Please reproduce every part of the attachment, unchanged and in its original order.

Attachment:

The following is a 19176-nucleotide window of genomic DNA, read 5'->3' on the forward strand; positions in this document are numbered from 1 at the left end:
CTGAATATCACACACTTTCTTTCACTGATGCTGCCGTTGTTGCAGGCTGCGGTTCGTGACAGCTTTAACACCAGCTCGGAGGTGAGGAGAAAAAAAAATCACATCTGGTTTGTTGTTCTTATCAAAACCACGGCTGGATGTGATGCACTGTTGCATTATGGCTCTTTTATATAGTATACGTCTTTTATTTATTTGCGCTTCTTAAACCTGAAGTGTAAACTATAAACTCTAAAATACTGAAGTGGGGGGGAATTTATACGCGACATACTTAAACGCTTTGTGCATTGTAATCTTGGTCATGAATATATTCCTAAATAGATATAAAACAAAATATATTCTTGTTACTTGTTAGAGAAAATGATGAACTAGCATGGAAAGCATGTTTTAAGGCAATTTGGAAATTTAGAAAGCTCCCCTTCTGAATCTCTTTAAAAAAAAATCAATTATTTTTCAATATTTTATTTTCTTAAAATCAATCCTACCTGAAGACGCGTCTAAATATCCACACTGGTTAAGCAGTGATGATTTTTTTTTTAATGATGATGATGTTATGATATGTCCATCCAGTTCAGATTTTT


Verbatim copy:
The following is a 19176-nucleotide window of genomic DNA, read 5'->3' on the forward strand; positions in this document are numbered from 1 at the left end:
CTGAATATCACACACTTTCTTTCACTGATGCTGCCGTTGTTGCAGGCTGCGGTTCGTGACAGCTTTAACACCAGCTCGGAGGTGAGGAGAAAAAAAAATCACATCTGGTTTGTTGTTCTTATCAAAACCACGGCTGGATGTGATGCACTGTTGCATTATGGCTCTTTTATATAGTATACGTCTTTTATTTATTTGCGCTTCTTAAACCTGAAGTGTAAACTATAAACTCTAAAATACTGAAGTGGGGGGGAATTTATACGCGACATACTTAAACGCTTTGTGCATTGTAATCTTGGTCATGAATATATTCCTAAATAGATATAAAACAAAATATATTCTTGTTACTTGTTAGAGAAAATGATGAACTAGCATGGAAAGCATGTTTTAAGGCAATTTGGAAATTTAGAAAGCTCCCCTTCTGAATCTCTTTAAAAAAAAATCAATTATTTTTCAATATTTTATTTTCTTAAAATCAATCCTACCTGAAGACGCGTCTAAATATCCACACTGGTTAAGCAGTGATGATTTTTTTTTTAATGATGATGATGTTATGATATGTCCATCCAGTTCAGATTTTT